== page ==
THE 1975’s self-titled debut album is an ambitious and eclectic 16-track compilation. A relatively new group, they have toured with MUSE, THE NEIGHBORHOOD, and THE ROLLING STONES at various festivals across the US and UK. Previously known as TALKHOUSE, THE SLOWDOWN, BIGSLEEP and DRIVE LIKE I DO, the group finally settled on THE 1975 after reading the date off of an old beat poetry book.
Having met in High school, the group’s members began to cover punk and pop songs in 2002. This early formation has played a key role in the formation of THE 1975‘s eclectic sound foundation, with other musical influences coming from the TALKING HEADS, PRINCE, MY BLOODY VALENTINE, SIGUR RÓS and MICHAEL JACKSON which the group also told us in an interview in late 2012.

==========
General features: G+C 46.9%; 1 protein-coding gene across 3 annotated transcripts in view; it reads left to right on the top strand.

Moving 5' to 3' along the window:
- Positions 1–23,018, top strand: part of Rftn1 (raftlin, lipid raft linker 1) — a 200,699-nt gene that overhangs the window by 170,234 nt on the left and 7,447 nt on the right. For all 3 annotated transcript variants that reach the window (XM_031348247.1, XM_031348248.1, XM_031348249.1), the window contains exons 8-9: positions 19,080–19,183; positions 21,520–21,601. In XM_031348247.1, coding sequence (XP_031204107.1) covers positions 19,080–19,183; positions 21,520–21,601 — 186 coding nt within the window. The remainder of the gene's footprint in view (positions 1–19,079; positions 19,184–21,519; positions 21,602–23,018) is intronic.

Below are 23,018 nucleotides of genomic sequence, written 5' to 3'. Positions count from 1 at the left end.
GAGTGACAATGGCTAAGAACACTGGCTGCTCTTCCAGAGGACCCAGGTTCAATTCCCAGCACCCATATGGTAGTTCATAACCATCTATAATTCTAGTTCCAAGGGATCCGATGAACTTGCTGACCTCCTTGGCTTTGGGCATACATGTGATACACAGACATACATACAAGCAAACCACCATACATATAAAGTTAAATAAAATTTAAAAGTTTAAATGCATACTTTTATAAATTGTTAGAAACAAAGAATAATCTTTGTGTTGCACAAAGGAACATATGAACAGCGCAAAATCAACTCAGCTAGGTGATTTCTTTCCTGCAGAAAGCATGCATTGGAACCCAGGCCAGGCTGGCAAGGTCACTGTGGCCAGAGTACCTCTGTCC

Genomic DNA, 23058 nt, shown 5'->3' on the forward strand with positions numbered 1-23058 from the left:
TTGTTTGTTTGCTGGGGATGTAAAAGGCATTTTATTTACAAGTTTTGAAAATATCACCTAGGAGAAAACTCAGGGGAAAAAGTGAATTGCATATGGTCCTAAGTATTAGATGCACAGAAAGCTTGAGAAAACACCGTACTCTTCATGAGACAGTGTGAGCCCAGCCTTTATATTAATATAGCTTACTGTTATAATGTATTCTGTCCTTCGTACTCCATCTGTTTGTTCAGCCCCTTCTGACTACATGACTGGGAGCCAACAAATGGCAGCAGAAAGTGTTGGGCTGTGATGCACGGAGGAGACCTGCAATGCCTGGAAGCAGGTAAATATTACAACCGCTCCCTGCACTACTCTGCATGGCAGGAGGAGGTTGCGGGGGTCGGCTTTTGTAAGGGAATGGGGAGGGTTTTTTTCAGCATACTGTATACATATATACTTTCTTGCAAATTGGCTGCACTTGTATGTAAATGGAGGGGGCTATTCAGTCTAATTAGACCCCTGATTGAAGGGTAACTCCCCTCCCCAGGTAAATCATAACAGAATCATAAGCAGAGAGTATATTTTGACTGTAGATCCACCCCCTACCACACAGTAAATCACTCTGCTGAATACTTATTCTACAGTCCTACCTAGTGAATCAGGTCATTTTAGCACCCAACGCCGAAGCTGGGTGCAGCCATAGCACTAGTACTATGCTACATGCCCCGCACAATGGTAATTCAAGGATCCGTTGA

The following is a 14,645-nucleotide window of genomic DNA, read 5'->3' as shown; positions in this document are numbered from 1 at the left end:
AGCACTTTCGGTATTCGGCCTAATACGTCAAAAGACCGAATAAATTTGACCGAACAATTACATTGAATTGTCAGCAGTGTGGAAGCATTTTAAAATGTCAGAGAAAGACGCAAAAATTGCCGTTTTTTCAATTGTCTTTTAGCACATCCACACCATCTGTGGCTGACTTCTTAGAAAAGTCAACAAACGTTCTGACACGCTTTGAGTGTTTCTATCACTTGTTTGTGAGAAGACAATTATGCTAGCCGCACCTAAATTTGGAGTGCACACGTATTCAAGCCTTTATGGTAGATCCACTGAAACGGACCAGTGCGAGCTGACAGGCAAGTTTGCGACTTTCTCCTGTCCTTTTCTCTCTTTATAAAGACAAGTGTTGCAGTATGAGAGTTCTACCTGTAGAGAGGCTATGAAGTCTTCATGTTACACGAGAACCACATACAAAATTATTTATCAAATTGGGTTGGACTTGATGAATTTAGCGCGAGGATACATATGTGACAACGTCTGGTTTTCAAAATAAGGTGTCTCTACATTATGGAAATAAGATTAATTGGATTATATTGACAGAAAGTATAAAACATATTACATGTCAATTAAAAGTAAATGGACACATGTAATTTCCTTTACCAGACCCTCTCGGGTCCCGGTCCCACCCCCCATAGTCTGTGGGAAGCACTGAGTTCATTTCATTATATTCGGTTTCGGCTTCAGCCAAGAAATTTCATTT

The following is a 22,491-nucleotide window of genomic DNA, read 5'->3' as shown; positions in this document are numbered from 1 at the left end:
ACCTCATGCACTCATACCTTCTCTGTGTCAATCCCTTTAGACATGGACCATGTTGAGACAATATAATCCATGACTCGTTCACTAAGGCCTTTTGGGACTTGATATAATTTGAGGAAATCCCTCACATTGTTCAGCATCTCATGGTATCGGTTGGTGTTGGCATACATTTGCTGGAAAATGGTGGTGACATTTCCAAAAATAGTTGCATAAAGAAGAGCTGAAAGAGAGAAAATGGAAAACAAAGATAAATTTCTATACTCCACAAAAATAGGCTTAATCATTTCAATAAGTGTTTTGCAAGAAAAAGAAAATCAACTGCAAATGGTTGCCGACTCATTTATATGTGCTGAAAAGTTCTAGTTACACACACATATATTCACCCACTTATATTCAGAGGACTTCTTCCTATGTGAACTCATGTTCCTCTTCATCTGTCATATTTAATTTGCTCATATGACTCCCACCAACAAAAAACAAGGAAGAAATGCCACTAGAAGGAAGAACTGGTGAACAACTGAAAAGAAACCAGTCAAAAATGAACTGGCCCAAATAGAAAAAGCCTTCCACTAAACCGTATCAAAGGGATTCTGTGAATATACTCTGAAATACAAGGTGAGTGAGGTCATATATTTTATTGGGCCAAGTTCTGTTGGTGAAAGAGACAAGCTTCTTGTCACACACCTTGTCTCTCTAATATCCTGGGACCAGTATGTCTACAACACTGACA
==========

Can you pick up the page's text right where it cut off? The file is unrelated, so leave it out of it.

The 1975 opens with The City, one of their 2012 single releases; the song is a pop/alternative melody with lyrics handled by the smooth and heavily accented voice of Matthew Healey. M.O.N.E.Y. follows with stunted electronic samples that are similar to GOLD PANDA and his Lucky Shiner album. Chocolate and Sex complete the five-track opener to this debut album acting as attention grabbers but also symbolize THE 1975’s single track releases.
The 1975 is a bit jumbled and acts as three separate chunks of songs being lumped together for a heftier release instead of a cohesive compilation. The first chunk, tracks 2 to 6 are their single releases, the second, tracks 8 to 11, are solid songs that aren’t quite fillers and the last bite leaves a befuddling taste. While all of the songs are well produced and feature the unique vocal of Matthew Healey, they are just different enough to question what THE 1975’s sound is off of their first album. Perhaps a shuffling of the track list would have made this album more of an ode instead of an extroverted debut.
The many influences of THE 1975 are apparent on this album but they dampen the group’s unique take on alternative rock instead of enrichen it.